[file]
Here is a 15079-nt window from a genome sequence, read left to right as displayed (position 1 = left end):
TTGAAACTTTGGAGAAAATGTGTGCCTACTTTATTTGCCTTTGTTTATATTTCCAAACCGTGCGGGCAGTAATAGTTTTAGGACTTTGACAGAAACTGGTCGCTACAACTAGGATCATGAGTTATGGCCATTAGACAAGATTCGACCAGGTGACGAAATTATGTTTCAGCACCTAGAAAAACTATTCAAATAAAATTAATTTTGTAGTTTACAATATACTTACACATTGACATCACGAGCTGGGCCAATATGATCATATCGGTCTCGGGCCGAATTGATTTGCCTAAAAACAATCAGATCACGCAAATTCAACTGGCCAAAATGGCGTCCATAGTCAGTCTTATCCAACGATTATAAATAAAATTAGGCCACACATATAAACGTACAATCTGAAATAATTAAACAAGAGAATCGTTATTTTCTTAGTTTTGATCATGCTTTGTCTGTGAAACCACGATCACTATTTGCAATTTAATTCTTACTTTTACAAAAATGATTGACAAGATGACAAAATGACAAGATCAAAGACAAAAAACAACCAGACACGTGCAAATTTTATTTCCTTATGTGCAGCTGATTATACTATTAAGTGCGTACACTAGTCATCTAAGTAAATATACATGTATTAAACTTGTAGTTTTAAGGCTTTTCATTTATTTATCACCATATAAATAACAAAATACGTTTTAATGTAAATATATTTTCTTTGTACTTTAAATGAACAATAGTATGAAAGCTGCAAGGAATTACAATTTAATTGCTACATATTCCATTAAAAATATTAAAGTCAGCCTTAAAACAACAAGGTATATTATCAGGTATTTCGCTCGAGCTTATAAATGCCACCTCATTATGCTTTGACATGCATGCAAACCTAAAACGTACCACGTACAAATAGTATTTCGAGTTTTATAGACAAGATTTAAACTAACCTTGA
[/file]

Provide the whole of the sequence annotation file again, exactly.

Here is a 15079-nt window from a genome sequence, read left to right as displayed (position 1 = left end):
TTGAAACTTTGGAGAAAATGTGTGCCTACTTTATTTGCCTTTGTTTATATTTCCAAACCGTGCGGGCAGTAATAGTTTTAGGACTTTGACAGAAACTGGTCGCTACAACTAGGATCATGAGTTATGGCCATTAGACAAGATTCGACCAGGTGACGAAATTATGTTTCAGCACCTAGAAAAACTATTCAAATAAAATTAATTTTGTAGTTTACAATATACTTACACATTGACATCACGAGCTGGGCCAATATGATCATATCGGTCTCGGGCCGAATTGATTTGCCTAAAAACAATCAGATCACGCAAATTCAACTGGCCAAAATGGCGTCCATAGTCAGTCTTATCCAACGATTATAAATAAAATTAGGCCACACATATAAACGTACAATCTGAAATAATTAAACAAGAGAATCGTTATTTTCTTAGTTTTGATCATGCTTTGTCTGTGAAACCACGATCACTATTTGCAATTTAATTCTTACTTTTACAAAAATGATTGACAAGATGACAAAATGACAAGATCAAAGACAAAAAACAACCAGACACGTGCAAATTTTATTTCCTTATGTGCAGCTGATTATACTATTAAGTGCGTACACTAGTCATCTAAGTAAATATACATGTATTAAACTTGTAGTTTTAAGGCTTTTCATTTATTTATCACCATATAAATAACAAAATACGTTTTAATGTAAATATATTTTCTTTGTACTTTAAATGAACAATAGTATGAAAGCTGCAAGGAATTACAATTTAATTGCTACATATTCCATTAAAAATATTAAAGTCAGCCTTAAAACAACAAGGTATATTATCAGGTATTTCGCTCGAGCTTATAAATGCCACCTCATTATGCTTTGACATGCATGCAAACCTAAAACGTACCACGTACAAATAGTATTTCGAGTTTTATAGACAAGATTTAAACTAACCTTGA